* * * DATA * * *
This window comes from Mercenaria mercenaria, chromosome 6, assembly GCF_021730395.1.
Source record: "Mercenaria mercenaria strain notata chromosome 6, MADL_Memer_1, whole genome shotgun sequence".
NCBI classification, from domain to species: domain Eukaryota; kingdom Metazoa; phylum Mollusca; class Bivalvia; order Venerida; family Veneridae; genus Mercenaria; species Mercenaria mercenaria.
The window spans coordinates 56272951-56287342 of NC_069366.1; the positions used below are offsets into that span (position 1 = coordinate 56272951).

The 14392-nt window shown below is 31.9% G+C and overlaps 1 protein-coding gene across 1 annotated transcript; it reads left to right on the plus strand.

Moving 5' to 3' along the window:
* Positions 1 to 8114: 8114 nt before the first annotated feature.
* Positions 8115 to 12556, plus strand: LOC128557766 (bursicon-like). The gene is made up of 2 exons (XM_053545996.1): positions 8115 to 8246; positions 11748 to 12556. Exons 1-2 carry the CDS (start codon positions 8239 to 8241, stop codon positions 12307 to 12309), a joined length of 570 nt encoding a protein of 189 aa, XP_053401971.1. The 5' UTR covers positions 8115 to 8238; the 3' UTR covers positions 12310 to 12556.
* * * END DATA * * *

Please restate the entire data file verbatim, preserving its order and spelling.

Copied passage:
This window comes from Mercenaria mercenaria, chromosome 6, assembly GCF_021730395.1.
Source record: "Mercenaria mercenaria strain notata chromosome 6, MADL_Memer_1, whole genome shotgun sequence".
NCBI classification, from domain to species: domain Eukaryota; kingdom Metazoa; phylum Mollusca; class Bivalvia; order Venerida; family Veneridae; genus Mercenaria; species Mercenaria mercenaria.
The window spans coordinates 56272951-56287342 of NC_069366.1; the positions used below are offsets into that span (position 1 = coordinate 56272951).

The 14392-nt window shown below is 31.9% G+C and overlaps 1 protein-coding gene across 1 annotated transcript; it reads left to right on the plus strand.

Moving 5' to 3' along the window:
* Positions 1 to 8114: 8114 nt before the first annotated feature.
* Positions 8115 to 12556, plus strand: LOC128557766 (bursicon-like). The gene is made up of 2 exons (XM_053545996.1): positions 8115 to 8246; positions 11748 to 12556. Exons 1-2 carry the CDS (start codon positions 8239 to 8241, stop codon positions 12307 to 12309), a joined length of 570 nt encoding a protein of 189 aa, XP_053401971.1. The 5' UTR covers positions 8115 to 8238; the 3' UTR covers positions 12310 to 12556.